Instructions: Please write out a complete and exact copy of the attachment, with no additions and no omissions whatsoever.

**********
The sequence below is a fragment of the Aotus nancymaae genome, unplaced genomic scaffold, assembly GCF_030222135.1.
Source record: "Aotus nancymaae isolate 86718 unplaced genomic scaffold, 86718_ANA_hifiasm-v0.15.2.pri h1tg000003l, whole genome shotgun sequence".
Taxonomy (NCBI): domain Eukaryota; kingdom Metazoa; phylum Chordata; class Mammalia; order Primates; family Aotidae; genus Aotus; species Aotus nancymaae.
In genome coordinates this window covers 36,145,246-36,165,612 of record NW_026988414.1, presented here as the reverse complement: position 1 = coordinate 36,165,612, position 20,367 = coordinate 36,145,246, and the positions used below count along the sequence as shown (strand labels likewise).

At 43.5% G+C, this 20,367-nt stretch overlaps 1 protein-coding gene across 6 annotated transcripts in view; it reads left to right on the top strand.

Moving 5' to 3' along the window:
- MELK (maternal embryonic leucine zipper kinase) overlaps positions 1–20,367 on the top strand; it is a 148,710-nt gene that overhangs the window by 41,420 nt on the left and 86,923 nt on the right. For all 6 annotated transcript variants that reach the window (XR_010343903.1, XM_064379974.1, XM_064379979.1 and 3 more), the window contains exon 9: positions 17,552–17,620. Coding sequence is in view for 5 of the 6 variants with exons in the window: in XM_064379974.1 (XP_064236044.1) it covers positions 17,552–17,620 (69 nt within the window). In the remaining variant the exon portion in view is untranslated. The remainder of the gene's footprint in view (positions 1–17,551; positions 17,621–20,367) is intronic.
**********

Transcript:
The sequence below is a fragment of the Aotus nancymaae genome, unplaced genomic scaffold, assembly GCF_030222135.1.
Source record: "Aotus nancymaae isolate 86718 unplaced genomic scaffold, 86718_ANA_hifiasm-v0.15.2.pri h1tg000003l, whole genome shotgun sequence".
Taxonomy (NCBI): domain Eukaryota; kingdom Metazoa; phylum Chordata; class Mammalia; order Primates; family Aotidae; genus Aotus; species Aotus nancymaae.
In genome coordinates this window covers 36,145,246-36,165,612 of record NW_026988414.1, presented here as the reverse complement: position 1 = coordinate 36,165,612, position 20,367 = coordinate 36,145,246, and the positions used below count along the sequence as shown (strand labels likewise).

At 43.5% G+C, this 20,367-nt stretch overlaps 1 protein-coding gene across 6 annotated transcripts in view; it reads left to right on the top strand.

Moving 5' to 3' along the window:
- MELK (maternal embryonic leucine zipper kinase) overlaps positions 1–20,367 on the top strand; it is a 148,710-nt gene that overhangs the window by 41,420 nt on the left and 86,923 nt on the right. For all 6 annotated transcript variants that reach the window (XR_010343903.1, XM_064379974.1, XM_064379979.1 and 3 more), the window contains exon 9: positions 17,552–17,620. Coding sequence is in view for 5 of the 6 variants with exons in the window: in XM_064379974.1 (XP_064236044.1) it covers positions 17,552–17,620 (69 nt within the window). In the remaining variant the exon portion in view is untranslated. The remainder of the gene's footprint in view (positions 1–17,551; positions 17,621–20,367) is intronic.